My grandmother, Athalia Ogden Barker, was a marvelous storyteller, especially when it came to the escapades of family members and their brushes with notable events and personages. Today is the 72nd anniversary of one of these incidents, in which she and her family were eyewitnesses to a marine disaster. On September 8th, 1934, the Ward Line steamer SS Morro Castle caught fire in heavy seas off the coast on New Jersey. The Captain had died the evening before of an apparent heart attack and the chain of command broke down. The heavy varnish on the elegant paneling of this luxury liner fed the flames that started in a closet and spread to the library, and the fire safety features of the ship failed to contain them. When the charred hulk of the ship finally beached near Asbury Park, upwards of 137 passengers had lost their lives.
The story of the SS Morro Castle is a tale of needless tragedy, of confusion at sea, of dereliction of duty and suspected arson, but also the story of citizens all along the Jersey shore, my grandmother and her siblings among them, who went out that morning to tend to the injured, recover the drowned, and try to rescue any survivors who had been in the water overnight. My great Uncle Archie Ogden reportedly put a boat into the surf and tried to reach an exhausted swimmer, but she died before he got to her.
Though Prohibition had been repealed the previous December, liquor regulations remained tight in many places, and SS Morro Castle was still an opulent booze cruise, capitalizing on the less restrictive and exotic allure of Havana for its wealthy clientele. It was also the height of the Depression, and according to my grandmother several of the stewards drowned after they leaped into the water with their pockets filled with the ship's silver.
The fire amidships isolated many of the passengers in the stern while much of the crew and most of the lifeboats were located closer to the bow. The most egregious dereliction came from Chief Engineer Eben Abbott - as far as I know no relation to me - who donned his full dress uniform and stepped into a lifeboat with scores of crew and but a single passenger. Neither the crew nor the passengers knew how to respond to the disaster. Numbers of people had their necks broken or were knocked unconscious and drowned after hitting the water with improperly fastened cork life vests. The radio operator, thought at first to be a hero of the disaster, was later suspected of arson, and the cause of the fire remains hotly debated today.
You can read a survivor's account that aired on NOVA in the late 1990s here, and a detailed examination of the disaster on a blog of talented crime and mystery writers at The Naked Truth. One of the most comprehensive sites on the disaster is at Gare Maritime, which has lists of victims, survivor stories, and analysis of the decadent vessels of the Ward Line, the SS Morro Castle and her sister ships on the Havana run:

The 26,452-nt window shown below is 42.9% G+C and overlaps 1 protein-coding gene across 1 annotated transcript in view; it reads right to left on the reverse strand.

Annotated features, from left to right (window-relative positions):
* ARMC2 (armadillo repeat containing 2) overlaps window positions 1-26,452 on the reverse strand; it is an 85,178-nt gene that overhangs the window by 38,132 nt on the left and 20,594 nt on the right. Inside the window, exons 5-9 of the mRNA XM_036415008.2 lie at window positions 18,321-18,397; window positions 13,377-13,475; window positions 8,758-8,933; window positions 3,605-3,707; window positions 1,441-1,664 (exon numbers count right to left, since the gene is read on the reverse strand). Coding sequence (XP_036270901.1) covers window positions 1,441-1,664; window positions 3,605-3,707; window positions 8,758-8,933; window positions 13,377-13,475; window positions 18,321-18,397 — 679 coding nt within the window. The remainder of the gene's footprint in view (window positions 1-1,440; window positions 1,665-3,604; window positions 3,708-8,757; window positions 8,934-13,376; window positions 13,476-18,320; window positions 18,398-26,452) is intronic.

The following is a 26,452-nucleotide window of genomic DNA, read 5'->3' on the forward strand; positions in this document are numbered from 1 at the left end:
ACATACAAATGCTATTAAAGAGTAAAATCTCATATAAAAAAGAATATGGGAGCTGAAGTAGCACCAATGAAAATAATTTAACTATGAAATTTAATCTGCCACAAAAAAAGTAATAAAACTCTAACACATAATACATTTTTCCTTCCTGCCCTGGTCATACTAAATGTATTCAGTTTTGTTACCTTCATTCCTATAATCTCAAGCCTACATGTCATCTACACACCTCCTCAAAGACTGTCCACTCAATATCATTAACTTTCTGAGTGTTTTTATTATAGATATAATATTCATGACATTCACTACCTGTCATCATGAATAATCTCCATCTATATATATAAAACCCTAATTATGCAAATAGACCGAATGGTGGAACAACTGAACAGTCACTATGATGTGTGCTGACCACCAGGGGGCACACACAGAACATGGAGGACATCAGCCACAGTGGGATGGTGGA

"(T)here was a dark undercurrent beneath the glamorous and placid surface presented by Ward Line publicists: rumors abounded regarding drug and alcohol smuggling; illegal alien importation; gun running and gambling. The "Havana Ferryboats" were referred to, not affectionately, by longshoremen and NYC waterfront police as "The Floating Whorehouses" because of the alleged presence of not-on-the-passenger-list call girls who worked the liners during peak convention and charter season. Particularly during her final year, enough of the Morro Castle's misadventures appeared in the press to make the other rumors seem plausible."
According to the Wikipedia entry for this disaster,
"Despite its cause, the fire aboard the SS Morro Castle served to improve fire safety for future ships. The use of fire retardant materials, automatic fire doors, ship-wide fire alarms, the necessity of emergency generators, mandatory crew training in fire fighting procedures, and greater attention to fire drills and procedures resulted directly from the Morro Castle disaster."
My grandfather came courting my grandmother the week after the disaster and to meet her family at Point Pleasant for the first time. They all went down to the boardwalk at Asbury Park to view the wreck. It remains, nearly three quarters of a century later, one of the most costly marine disasters along the East Coast of the United States, and families up and down the Jersey shore have letters, scrapbooks and elderly relatives that recall the night that there was fear and fire afloat and days with the smoking hulk of the SS Morro Castle ashore.
More: (6/7/2007): A list of the dead and missing from the Morro Castle disaster is available here.